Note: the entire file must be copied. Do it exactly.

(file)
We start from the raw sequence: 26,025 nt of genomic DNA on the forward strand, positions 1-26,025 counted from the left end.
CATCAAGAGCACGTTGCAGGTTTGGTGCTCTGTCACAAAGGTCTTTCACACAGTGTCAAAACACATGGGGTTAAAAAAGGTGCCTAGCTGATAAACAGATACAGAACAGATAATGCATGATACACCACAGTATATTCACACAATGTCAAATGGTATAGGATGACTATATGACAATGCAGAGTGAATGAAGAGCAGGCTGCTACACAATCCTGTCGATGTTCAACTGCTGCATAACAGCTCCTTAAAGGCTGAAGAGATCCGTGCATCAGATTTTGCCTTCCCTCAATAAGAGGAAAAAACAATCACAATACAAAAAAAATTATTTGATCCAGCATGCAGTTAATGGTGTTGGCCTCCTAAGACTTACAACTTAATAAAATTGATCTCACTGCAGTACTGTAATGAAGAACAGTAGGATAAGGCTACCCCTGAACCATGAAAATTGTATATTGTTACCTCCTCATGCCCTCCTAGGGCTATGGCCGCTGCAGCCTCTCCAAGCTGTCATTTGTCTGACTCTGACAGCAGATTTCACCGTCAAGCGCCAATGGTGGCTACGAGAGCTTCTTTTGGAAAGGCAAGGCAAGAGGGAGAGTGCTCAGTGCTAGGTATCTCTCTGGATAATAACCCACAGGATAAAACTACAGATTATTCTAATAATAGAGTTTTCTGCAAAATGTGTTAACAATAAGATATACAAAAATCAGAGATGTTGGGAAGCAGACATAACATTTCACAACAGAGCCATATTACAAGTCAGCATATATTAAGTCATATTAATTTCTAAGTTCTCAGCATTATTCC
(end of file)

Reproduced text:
We start from the raw sequence: 26,025 nt of genomic DNA on the forward strand, positions 1-26,025 counted from the left end.
CATCAAGAGCACGTTGCAGGTTTGGTGCTCTGTCACAAAGGTCTTTCACACAGTGTCAAAACACATGGGGTTAAAAAAGGTGCCTAGCTGATAAACAGATACAGAACAGATAATGCATGATACACCACAGTATATTCACACAATGTCAAATGGTATAGGATGACTATATGACAATGCAGAGTGAATGAAGAGCAGGCTGCTACACAATCCTGTCGATGTTCAACTGCTGCATAACAGCTCCTTAAAGGCTGAAGAGATCCGTGCATCAGATTTTGCCTTCCCTCAATAAGAGGAAAAAACAATCACAATACAAAAAAAATTATTTGATCCAGCATGCAGTTAATGGTGTTGGCCTCCTAAGACTTACAACTTAATAAAATTGATCTCACTGCAGTACTGTAATGAAGAACAGTAGGATAAGGCTACCCCTGAACCATGAAAATTGTATATTGTTACCTCCTCATGCCCTCCTAGGGCTATGGCCGCTGCAGCCTCTCCAAGCTGTCATTTGTCTGACTCTGACAGCAGATTTCACCGTCAAGCGCCAATGGTGGCTACGAGAGCTTCTTTTGGAAAGGCAAGGCAAGAGGGAGAGTGCTCAGTGCTAGGTATCTCTCTGGATAATAACCCACAGGATAAAACTACAGATTATTCTAATAATAGAGTTTTCTGCAAAATGTGTTAACAATAAGATATACAAAAATCAGAGATGTTGGGAAGCAGACATAACATTTCACAACAGAGCCATATTACAAGTCAGCATATATTAAGTCATATTAATTTCTAAGTTCTCAGCATTATTCC